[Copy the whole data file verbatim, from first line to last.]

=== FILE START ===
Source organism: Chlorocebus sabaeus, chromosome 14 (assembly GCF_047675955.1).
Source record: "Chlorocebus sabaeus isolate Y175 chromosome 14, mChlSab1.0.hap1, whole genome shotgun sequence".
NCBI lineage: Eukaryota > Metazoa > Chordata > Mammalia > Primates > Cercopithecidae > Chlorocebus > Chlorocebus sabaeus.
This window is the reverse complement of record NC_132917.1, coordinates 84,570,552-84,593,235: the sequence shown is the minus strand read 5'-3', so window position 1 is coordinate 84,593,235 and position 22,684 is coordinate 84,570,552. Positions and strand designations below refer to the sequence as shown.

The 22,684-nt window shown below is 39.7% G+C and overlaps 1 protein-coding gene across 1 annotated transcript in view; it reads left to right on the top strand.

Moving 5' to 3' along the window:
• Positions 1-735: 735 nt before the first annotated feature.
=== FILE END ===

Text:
Source organism: Chlorocebus sabaeus, chromosome 14 (assembly GCF_047675955.1).
Source record: "Chlorocebus sabaeus isolate Y175 chromosome 14, mChlSab1.0.hap1, whole genome shotgun sequence".
NCBI lineage: Eukaryota > Metazoa > Chordata > Mammalia > Primates > Cercopithecidae > Chlorocebus > Chlorocebus sabaeus.
This window is the reverse complement of record NC_132917.1, coordinates 84,570,552-84,593,235: the sequence shown is the minus strand read 5'-3', so window position 1 is coordinate 84,593,235 and position 22,684 is coordinate 84,570,552. Positions and strand designations below refer to the sequence as shown.

The 22,684-nt window shown below is 39.7% G+C and overlaps 1 protein-coding gene across 1 annotated transcript in view; it reads left to right on the top strand.

Moving 5' to 3' along the window:
• Positions 1-735: 735 nt before the first annotated feature.